We have to learn to care for ourselves and stop emotional burnout from happening. So, how do we do this?

Stopping emotional burnout might seem easy—all you need to do is just stop talking to people, right?

Well, as empaths, we don’t like that answer. We thoroughly enjoy being around others, talking to them, and giving advice. It’s how we got ourselves into this mess. Unfortunately, our mental health depends on us.

If you continue to be around large crowds, empathize, and talk to everyone around you, your emotional burnout is going to get worse. You have to prioritize self-love and care before you sacrifice your mental health.

5 ways to prevent emotional burnout

Emotional burnout isn’t going to disappear overnight. As empaths, we’ve worked hard to connect with people. Plus, we’ve probably said yes to about a thousand things in our future, and getting rid of those things won’t be easy.

Being an empath means you’re going to connect with amazing people, and that’s the best part of our extra sense. However, it also means we’re exhausted on a daily basis. To love being an empath and also protect ourselves, practice these five things:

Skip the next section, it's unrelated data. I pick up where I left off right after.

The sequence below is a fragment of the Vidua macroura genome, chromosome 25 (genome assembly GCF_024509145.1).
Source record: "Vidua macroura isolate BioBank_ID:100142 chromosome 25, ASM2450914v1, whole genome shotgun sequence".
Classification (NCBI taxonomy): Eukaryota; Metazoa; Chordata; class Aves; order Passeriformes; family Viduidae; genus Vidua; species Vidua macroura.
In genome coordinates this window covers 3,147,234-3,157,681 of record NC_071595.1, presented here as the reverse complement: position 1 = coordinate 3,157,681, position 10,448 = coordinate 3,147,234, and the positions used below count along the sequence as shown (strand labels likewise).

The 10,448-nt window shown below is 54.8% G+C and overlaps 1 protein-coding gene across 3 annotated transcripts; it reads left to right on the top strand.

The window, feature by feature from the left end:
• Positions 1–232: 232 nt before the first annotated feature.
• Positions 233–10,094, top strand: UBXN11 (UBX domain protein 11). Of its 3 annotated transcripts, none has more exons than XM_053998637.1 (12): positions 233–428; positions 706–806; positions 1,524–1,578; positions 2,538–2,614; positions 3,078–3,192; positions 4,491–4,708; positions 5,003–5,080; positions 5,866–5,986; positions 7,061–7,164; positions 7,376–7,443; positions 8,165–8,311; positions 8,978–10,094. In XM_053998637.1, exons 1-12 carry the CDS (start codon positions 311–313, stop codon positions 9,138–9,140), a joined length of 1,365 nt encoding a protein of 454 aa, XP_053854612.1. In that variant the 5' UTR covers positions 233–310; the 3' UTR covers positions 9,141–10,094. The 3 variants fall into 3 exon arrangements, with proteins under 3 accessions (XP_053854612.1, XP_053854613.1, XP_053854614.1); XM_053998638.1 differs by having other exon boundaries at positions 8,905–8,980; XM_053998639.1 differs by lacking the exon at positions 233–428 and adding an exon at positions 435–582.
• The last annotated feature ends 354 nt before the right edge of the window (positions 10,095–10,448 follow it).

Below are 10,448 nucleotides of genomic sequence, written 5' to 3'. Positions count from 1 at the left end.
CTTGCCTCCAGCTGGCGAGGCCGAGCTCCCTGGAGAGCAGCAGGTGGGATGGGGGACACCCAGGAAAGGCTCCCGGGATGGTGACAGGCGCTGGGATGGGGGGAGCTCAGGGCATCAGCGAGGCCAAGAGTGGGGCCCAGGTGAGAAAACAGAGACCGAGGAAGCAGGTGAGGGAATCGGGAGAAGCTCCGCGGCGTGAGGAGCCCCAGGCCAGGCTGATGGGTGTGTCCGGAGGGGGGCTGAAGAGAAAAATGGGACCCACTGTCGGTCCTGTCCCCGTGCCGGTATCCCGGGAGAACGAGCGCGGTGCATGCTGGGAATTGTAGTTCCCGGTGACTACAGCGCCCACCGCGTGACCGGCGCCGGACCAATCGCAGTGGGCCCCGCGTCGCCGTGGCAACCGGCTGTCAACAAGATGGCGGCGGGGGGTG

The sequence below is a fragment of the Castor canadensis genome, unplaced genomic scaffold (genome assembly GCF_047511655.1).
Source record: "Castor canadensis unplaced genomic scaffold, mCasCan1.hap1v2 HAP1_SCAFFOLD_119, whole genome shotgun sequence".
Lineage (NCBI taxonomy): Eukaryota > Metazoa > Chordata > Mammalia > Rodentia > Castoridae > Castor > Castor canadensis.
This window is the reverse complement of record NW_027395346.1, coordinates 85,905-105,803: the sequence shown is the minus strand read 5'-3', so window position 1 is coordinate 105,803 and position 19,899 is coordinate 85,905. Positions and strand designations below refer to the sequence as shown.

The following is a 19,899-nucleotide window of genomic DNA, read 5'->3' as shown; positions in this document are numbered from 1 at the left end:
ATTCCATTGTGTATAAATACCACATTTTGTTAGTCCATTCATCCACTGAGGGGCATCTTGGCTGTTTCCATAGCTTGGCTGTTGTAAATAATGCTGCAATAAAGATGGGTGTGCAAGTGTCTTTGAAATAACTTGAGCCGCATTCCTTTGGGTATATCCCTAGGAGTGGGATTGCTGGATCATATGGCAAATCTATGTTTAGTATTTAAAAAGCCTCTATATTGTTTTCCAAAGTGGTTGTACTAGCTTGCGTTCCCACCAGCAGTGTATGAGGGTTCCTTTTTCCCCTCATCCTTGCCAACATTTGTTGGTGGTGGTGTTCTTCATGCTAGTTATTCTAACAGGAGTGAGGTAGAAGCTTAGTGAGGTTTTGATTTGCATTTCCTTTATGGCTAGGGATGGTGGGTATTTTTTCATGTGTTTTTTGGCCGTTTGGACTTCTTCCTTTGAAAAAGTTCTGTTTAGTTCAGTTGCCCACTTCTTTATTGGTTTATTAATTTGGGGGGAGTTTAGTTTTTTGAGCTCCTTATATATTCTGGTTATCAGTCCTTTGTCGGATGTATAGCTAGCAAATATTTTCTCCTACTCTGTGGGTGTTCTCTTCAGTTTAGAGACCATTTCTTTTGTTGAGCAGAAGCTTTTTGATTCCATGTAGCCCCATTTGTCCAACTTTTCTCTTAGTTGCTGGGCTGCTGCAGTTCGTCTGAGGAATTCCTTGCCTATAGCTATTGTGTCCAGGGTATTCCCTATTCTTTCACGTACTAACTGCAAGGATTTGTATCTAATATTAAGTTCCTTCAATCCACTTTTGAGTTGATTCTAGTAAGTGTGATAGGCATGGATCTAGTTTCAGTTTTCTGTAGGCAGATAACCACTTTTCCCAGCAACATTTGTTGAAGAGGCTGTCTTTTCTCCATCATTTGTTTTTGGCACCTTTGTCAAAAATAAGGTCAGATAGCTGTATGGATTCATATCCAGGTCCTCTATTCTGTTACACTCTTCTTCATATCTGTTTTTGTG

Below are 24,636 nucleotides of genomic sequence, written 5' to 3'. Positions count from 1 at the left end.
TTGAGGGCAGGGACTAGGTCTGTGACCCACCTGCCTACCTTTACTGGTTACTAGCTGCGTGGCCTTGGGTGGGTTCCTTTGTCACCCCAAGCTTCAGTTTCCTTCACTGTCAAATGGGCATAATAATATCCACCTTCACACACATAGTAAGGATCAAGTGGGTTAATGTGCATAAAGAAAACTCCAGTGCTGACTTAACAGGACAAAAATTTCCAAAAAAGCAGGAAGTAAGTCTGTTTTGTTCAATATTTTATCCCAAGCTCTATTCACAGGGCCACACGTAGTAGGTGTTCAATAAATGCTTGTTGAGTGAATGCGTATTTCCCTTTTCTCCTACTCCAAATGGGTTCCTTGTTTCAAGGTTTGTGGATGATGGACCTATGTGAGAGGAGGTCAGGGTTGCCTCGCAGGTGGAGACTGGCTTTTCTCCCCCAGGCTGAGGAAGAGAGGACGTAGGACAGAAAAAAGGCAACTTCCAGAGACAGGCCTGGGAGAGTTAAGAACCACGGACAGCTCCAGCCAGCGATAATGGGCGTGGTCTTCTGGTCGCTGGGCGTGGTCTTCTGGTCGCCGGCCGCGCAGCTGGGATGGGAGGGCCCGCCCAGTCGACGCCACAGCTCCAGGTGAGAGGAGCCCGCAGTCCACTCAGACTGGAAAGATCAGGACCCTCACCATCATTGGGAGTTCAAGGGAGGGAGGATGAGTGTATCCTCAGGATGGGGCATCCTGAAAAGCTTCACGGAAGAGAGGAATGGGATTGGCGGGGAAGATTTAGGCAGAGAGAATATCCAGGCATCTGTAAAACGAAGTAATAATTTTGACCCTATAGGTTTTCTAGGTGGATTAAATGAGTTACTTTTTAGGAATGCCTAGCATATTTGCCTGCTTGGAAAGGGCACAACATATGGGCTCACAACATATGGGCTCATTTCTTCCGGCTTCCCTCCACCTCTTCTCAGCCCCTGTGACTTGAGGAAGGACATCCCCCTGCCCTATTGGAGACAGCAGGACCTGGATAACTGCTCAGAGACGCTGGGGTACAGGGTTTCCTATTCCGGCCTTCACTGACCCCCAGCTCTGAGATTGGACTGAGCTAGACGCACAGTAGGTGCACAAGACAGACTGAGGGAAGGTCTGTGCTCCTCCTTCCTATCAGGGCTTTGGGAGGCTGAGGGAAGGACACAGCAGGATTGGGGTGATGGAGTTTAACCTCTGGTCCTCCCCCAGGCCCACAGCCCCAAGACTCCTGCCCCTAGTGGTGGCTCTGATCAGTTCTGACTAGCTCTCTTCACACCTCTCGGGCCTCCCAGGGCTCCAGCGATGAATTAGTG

1) Take a break

Sometimes, you just need a break. Maybe that means you spend a night in instead of going to a work function, friend’s house, or party. Maybe that means booking a ticket to a favorite vacation spot and having a blast. Whether it’s a quiet movie night in or a week-long trip around the world, take a break. You’re so deserving of it!

2) Meet with a professional

How many of your friends or family members use you as their personal therapist? Chances are, a lot of them. While it’s great lending an open ear or handing out advice, it’s not great for our mental health. Sometimes, we need someone to listen to us too. Unfortunately, not a lot of us are empaths, and our friends and family may not pick up on that.

When we’re exhausted and tired with life, we need to talk to someone. A professional therapist is the best option out there. Many empaths benefit from cognitive behavioral therapy to learn how to cope with our empathy sensitivity and live our best lives. Plus, therapy is totally in right now and more people are choosing to seek help.

3) Get rid of high-stress